THE PRESS release accompanying Pete Kennedy's new album, "Highway 10," describes it as "a soundtrack to a movie that doesn't exist . . . a loose concept album that tells the stories of a mythical small town off Interstate 10, the Gulf Coast Highway that snakes from Florida to New Orleans and points west." Anyone acquainted with the restlessness and recklessness that fuels blue collar rock is likely to find the characters, themes and terrain familiar, but overall the format allows Kennedy to show that his talents extend well beyond the sterling guitar work that first brought him recognition.
Not surprisingly, Springsteen's shadow looms large here. The emphasis on descriptive small town vignettes and character studies would have ensured that even if Kennedy's increasingly husky voice hadn't. "Norma Jean," "Run Red Lights," " '55 Nomad," "Eldorado" -- all pay freewheeling homage to Springsteen and earlier rock fundamentalists to one degree or another; the beat is unshakable, the spirit more than willing.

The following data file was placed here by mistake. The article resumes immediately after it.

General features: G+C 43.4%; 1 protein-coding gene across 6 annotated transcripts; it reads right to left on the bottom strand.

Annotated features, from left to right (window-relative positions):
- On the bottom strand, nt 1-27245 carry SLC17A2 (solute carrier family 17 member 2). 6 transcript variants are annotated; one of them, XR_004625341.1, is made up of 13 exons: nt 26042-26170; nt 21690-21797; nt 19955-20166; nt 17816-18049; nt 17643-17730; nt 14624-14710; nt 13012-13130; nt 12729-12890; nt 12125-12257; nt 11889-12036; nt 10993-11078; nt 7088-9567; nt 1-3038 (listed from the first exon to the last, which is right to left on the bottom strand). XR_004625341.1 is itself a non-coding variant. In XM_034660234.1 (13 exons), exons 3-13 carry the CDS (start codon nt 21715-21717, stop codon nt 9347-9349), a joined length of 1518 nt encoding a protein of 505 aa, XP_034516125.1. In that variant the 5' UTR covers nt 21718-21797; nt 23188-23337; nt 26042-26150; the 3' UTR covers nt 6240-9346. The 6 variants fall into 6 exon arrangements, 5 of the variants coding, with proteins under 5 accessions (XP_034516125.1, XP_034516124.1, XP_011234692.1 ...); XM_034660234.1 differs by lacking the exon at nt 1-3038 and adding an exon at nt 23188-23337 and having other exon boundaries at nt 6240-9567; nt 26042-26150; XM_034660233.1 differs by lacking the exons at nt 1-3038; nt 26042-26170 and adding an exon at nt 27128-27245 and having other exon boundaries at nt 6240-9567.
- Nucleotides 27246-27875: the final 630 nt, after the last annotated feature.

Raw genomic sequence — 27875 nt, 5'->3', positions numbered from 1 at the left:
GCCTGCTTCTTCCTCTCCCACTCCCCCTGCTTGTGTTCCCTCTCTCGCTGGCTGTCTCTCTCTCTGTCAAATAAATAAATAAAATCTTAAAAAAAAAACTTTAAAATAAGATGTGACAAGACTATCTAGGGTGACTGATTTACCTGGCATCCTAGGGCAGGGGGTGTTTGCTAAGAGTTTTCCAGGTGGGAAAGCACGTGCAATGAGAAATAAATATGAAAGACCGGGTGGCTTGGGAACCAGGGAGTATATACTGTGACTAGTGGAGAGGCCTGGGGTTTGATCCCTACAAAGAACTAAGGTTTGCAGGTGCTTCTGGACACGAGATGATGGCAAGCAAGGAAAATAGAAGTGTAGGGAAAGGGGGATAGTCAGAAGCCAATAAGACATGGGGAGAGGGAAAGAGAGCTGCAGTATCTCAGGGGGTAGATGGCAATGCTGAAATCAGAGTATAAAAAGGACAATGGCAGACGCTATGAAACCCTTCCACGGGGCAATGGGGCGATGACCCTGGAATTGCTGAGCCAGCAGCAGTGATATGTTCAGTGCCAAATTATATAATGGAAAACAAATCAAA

However, there's lots of soul-searching as well. Among the best tracks are "19 in Vietnam" and "Distant Thunder," both of which have long been Kennedy concert favorites, and the impeccable guitar pieces "Jacknife" and "Highway 10" (the latter featuring cameos by guitarist Tony Rice and dobroist Jerry Douglas). Also lending a strong assist are several Washington-based musicians, including singer-keyboardist Jon Carroll and drummer Pete Ragusa.
PETE KENNEDY -- "Highway 10" (PK). Appearing Friday at Durty Nelly's and Wednesday at Dunmor's.